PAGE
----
SPORTING a brave face and a well-worn Spiderman costume, Gladstone's Ben Jessen was everyone's hero yesterday.
The five-year-old had completed his final round of chemotherapy, after requiring monthly treatments for the past three years for his acute lymphoblastic leukaemia (ALL).
Little Ben was just two-years-old when he first presented to doctors with bruises all over his body.
"We knew something wasn't right...I had a local doctor send child services to my home," Ben's mother Renee Jessen said yesterday.
"In the end, I had a wonderful doctor diagnose my son with a blood test.
"To be honest I am not sure where we go from here, I am just glad my son is healthy again."
Ben was the first child to have completed a full treatment of chemotherapy at the Rockhampton Hospital, thanks to the new cancer service.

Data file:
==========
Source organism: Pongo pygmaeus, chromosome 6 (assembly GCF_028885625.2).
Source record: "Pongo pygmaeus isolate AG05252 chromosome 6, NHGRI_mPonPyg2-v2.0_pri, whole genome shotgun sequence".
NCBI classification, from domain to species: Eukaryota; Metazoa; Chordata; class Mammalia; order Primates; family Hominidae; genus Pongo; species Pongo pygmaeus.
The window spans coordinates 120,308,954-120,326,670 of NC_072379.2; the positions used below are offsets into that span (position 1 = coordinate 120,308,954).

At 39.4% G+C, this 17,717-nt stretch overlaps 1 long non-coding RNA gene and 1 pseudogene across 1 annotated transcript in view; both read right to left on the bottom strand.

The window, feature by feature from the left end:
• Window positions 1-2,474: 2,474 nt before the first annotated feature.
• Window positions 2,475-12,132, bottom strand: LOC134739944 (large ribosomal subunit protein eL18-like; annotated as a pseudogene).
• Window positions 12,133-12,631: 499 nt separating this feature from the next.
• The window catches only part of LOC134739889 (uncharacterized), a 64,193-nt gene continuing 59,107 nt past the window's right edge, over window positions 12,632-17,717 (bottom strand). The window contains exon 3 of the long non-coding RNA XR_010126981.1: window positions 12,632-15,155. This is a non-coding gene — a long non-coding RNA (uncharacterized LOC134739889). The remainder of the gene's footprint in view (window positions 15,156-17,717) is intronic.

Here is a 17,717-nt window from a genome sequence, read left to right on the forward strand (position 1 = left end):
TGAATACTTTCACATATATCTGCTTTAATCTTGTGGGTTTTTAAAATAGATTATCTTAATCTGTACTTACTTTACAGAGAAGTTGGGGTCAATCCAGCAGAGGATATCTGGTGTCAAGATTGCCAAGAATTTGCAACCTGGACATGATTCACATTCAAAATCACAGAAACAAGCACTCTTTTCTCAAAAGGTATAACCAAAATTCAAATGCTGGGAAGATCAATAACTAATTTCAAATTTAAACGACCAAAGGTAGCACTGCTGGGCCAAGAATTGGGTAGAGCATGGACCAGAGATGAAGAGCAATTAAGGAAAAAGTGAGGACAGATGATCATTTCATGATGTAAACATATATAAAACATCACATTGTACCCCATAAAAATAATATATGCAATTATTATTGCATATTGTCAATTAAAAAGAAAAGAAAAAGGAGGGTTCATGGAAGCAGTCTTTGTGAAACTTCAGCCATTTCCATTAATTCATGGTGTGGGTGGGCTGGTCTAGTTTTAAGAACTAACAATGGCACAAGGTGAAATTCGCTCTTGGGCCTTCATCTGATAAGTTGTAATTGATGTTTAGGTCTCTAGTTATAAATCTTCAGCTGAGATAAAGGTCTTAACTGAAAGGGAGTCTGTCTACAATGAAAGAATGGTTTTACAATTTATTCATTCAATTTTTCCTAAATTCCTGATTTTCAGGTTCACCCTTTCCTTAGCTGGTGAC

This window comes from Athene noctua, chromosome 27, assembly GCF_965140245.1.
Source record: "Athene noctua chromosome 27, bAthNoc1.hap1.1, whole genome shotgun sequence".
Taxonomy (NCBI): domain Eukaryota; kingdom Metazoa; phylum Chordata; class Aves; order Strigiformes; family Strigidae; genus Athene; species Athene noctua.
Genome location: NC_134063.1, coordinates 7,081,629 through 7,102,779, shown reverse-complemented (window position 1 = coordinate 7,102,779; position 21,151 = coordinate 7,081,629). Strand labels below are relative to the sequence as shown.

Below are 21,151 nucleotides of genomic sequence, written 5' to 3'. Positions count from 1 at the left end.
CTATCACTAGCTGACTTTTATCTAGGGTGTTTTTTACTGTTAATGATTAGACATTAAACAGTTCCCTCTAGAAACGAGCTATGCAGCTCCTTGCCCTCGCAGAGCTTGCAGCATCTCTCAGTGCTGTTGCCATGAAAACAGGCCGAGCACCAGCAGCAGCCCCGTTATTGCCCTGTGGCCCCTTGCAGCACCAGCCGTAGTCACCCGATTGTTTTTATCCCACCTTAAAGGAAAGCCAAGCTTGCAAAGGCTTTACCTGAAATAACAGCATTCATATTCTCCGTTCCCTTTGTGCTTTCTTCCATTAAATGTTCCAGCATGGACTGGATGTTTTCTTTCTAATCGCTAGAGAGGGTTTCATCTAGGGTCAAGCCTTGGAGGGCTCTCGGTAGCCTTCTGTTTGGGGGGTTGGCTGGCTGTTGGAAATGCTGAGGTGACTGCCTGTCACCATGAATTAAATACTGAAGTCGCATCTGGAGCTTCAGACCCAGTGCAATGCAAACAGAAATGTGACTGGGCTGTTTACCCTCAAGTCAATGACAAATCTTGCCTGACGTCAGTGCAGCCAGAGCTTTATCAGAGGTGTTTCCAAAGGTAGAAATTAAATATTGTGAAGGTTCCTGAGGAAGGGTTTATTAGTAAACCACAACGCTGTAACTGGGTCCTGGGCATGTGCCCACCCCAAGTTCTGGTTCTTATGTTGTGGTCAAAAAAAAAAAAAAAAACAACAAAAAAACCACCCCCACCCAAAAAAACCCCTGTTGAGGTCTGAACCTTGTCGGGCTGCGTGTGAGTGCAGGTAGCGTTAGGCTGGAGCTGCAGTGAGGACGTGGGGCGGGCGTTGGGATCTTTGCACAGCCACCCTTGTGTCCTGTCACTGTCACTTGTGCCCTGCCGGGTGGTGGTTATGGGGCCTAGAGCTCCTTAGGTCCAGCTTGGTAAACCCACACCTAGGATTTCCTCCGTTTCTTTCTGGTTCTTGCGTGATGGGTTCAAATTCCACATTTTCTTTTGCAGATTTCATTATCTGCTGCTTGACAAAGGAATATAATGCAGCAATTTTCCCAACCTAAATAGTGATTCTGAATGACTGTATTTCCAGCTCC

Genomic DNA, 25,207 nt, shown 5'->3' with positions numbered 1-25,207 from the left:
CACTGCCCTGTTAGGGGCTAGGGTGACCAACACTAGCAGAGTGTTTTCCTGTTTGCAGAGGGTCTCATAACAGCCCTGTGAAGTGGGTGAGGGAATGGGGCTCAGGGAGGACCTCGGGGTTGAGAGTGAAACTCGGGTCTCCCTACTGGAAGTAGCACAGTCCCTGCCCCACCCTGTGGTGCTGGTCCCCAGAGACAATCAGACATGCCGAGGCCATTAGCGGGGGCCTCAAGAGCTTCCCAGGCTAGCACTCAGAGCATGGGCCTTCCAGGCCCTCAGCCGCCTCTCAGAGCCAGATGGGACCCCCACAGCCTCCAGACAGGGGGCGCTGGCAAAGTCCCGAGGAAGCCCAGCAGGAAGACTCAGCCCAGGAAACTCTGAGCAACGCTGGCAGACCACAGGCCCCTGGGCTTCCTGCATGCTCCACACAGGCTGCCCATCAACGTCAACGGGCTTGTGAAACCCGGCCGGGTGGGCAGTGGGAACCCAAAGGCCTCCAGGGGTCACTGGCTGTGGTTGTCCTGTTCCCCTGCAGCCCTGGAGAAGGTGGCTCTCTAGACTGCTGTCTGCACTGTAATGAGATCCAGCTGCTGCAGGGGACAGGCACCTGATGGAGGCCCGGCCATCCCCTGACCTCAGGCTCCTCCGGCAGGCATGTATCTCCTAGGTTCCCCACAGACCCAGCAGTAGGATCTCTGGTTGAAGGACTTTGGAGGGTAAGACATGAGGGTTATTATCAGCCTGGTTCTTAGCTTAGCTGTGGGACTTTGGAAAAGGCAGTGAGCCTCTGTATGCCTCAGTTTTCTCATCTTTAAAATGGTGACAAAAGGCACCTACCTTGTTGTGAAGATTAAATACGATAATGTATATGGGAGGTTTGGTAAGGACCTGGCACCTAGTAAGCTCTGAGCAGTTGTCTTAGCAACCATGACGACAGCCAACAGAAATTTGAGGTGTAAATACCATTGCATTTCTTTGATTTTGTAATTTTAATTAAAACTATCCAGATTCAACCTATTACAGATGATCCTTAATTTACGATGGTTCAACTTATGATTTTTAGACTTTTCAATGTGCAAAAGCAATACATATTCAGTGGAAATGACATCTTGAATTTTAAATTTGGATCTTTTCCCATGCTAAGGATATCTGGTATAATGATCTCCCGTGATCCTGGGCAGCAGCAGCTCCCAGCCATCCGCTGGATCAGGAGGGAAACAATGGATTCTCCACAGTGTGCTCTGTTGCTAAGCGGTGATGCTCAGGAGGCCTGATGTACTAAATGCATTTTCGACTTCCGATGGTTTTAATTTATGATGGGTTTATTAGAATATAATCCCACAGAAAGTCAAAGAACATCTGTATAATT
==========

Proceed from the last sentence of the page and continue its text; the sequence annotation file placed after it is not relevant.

With the needle out and a happy crowd around him, Ben literally rang the bell on three years of treatment.
The golden bell was donated to the ward by Ben and his family, so kids in Rockhampton could celebrate the milestone.
"In Brisbane they have a bell that they ring when they finish their chemotherapy... Rockhampton didn't have one," Renee said.
"I think it is important for the children, it signifies something to them and they just look forward to doing it."
Acting nurse unit manager Rinnah Fry said there were four children on the paediatric ward receiving active chemotherapy treatment.
What is ALL?
It is characterised by an overproduction of immature white blood cells (lymphoblasts)
The cells prevent the manufacture of normal blood cells
More than 300 people are diagnosed each year